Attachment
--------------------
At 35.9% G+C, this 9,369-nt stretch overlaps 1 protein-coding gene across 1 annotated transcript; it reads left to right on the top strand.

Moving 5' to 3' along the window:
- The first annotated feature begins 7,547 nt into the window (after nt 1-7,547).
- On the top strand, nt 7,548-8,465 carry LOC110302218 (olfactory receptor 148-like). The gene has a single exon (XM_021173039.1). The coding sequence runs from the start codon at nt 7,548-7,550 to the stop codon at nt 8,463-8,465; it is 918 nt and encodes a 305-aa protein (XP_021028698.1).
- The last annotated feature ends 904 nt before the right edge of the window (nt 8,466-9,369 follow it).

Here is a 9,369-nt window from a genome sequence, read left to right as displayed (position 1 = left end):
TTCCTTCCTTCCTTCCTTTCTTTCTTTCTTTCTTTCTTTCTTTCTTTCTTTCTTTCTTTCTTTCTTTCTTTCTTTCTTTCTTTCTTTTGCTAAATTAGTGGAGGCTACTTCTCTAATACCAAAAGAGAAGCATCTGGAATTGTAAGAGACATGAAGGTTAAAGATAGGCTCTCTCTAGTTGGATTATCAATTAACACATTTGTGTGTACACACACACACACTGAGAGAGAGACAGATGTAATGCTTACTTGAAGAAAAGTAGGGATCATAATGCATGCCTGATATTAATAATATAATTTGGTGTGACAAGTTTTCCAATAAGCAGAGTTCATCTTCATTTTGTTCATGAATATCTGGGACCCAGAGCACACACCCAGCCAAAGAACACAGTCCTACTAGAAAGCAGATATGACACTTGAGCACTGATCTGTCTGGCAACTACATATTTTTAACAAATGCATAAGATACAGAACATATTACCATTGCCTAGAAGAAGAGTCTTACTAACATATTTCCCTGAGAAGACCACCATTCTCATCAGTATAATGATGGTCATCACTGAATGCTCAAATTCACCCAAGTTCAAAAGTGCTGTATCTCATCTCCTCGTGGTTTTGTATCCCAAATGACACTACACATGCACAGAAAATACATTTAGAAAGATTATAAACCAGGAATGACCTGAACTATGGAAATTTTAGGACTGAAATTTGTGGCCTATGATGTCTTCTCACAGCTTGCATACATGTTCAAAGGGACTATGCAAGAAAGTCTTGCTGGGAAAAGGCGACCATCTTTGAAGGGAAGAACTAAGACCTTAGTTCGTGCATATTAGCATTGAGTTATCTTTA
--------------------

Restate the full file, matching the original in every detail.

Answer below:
At 35.9% G+C, this 9,369-nt stretch overlaps 1 protein-coding gene across 1 annotated transcript; it reads left to right on the top strand.

Moving 5' to 3' along the window:
- The first annotated feature begins 7,547 nt into the window (after nt 1-7,547).
- On the top strand, nt 7,548-8,465 carry LOC110302218 (olfactory receptor 148-like). The gene has a single exon (XM_021173039.1). The coding sequence runs from the start codon at nt 7,548-7,550 to the stop codon at nt 8,463-8,465; it is 918 nt and encodes a 305-aa protein (XP_021028698.1).
- The last annotated feature ends 904 nt before the right edge of the window (nt 8,466-9,369 follow it).

Here is a 9,369-nt window from a genome sequence, read left to right as displayed (position 1 = left end):
TTCCTTCCTTCCTTCCTTTCTTTCTTTCTTTCTTTCTTTCTTTCTTTCTTTCTTTCTTTCTTTCTTTCTTTCTTTCTTTCTTTCTTTTGCTAAATTAGTGGAGGCTACTTCTCTAATACCAAAAGAGAAGCATCTGGAATTGTAAGAGACATGAAGGTTAAAGATAGGCTCTCTCTAGTTGGATTATCAATTAACACATTTGTGTGTACACACACACACACTGAGAGAGAGACAGATGTAATGCTTACTTGAAGAAAAGTAGGGATCATAATGCATGCCTGATATTAATAATATAATTTGGTGTGACAAGTTTTCCAATAAGCAGAGTTCATCTTCATTTTGTTCATGAATATCTGGGACCCAGAGCACACACCCAGCCAAAGAACACAGTCCTACTAGAAAGCAGATATGACACTTGAGCACTGATCTGTCTGGCAACTACATATTTTTAACAAATGCATAAGATACAGAACATATTACCATTGCCTAGAAGAAGAGTCTTACTAACATATTTCCCTGAGAAGACCACCATTCTCATCAGTATAATGATGGTCATCACTGAATGCTCAAATTCACCCAAGTTCAAAAGTGCTGTATCTCATCTCCTCGTGGTTTTGTATCCCAAATGACACTACACATGCACAGAAAATACATTTAGAAAGATTATAAACCAGGAATGACCTGAACTATGGAAATTTTAGGACTGAAATTTGTGGCCTATGATGTCTTCTCACAGCTTGCATACATGTTCAAAGGGACTATGCAAGAAAGTCTTGCTGGGAAAAGGCGACCATCTTTGAAGGGAAGAACTAAGACCTTAGTTCGTGCATATTAGCATTGAGTTATCTTTA